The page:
The beginning of the 1990s saw your rise to the top of the marathon world with victories in New York and Boston. Which was your greatest race and which was your most satisfying?
Uta: The emotional 1990 Berlin Marathon, participating in it with many running friends from East and West and the 100th edition of the Boston Marathon in 1996 were both incredibly exciting races for me, personally. As a former East German, being able to run through the Brandenburg Gate and then win the race was a very moving experience. I wouldn’t have dared to dream of doing it twelve months earlier. From the performance aspect, I would have to say my most memorable race was the 1996 Boston Marathon. I had never been better prepared for a marathon, yet after just a few kilometers I started to have stomach problems and then diarrhea not much later. At the time I was far behind the Kenyan Tegla Loroupe but I managed to catch her after a long chase and won. I have so many memories from that race.
You won Berlin on two more occasions, in 1992 and 1995. What was special about the Berlin Marathon and do you have particular memories of those races?
Uta: Yes, definitely. Above all, there was the great atmosphere. The Berlin fans are simply wonderful. The way people appreciate and love the marathon means a lot to me. The interest worldwide in the race is impressive and the organization is one of a kind. At that time, the course still ran from the Avenue of June 17 towards the Brandenburg Gate, then in a loop through the eastern part of the city and later very close to my home in Steglitz, across the Wilder Eber (where the atmosphere really was wild), and then to the finish on the Kurfürstendamm. Then as now, the Berlin Marathon follows a course that is rich in history through our lovely city.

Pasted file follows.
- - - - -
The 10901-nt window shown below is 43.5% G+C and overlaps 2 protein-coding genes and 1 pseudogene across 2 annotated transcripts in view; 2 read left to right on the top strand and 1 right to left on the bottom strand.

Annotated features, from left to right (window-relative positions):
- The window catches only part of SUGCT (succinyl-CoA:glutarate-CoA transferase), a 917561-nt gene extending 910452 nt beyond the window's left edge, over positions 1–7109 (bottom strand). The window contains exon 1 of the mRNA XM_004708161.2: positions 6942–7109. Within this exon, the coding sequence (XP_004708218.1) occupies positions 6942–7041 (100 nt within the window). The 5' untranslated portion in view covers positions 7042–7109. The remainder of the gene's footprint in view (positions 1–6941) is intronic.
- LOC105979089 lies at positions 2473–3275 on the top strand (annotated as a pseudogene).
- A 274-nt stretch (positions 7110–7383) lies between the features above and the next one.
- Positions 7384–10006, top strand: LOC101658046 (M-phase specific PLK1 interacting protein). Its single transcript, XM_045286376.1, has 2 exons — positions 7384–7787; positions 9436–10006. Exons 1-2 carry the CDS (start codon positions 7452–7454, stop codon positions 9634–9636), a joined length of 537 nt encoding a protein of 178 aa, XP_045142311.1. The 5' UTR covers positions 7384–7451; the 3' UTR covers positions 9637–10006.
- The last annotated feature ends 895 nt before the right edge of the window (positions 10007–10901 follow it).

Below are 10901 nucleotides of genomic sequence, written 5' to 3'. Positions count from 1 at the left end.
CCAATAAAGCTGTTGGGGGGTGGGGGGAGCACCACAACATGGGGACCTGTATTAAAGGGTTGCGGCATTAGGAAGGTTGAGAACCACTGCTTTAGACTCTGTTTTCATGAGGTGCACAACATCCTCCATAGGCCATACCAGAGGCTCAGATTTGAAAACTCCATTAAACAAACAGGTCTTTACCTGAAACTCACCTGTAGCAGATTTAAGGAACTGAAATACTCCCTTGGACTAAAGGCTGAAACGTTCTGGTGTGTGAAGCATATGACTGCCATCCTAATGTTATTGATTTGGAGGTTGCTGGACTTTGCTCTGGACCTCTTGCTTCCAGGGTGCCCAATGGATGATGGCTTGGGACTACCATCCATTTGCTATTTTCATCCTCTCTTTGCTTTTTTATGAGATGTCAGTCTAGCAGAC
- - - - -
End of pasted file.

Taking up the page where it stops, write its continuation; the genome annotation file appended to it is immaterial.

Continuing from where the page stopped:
I also fondly remember so many happy faces and the shouts of encouragement which gave us such a lift, and carried us across the finish line. One thing I especially remember: we always went off too fast at the start because the Brandenburg Gate came up after about three kilometers into the race and everyone wanted to be the first to run through it. In terms of race tactics, that was not a good idea, and it would have been easier for me to run the course as they have it today. But there is nothing better than a finishing sprint through the Brandenburg Gate!
You go to many of the big U.S. road races, for example the Boston Marathon. What differences are there between these races and those in Germany?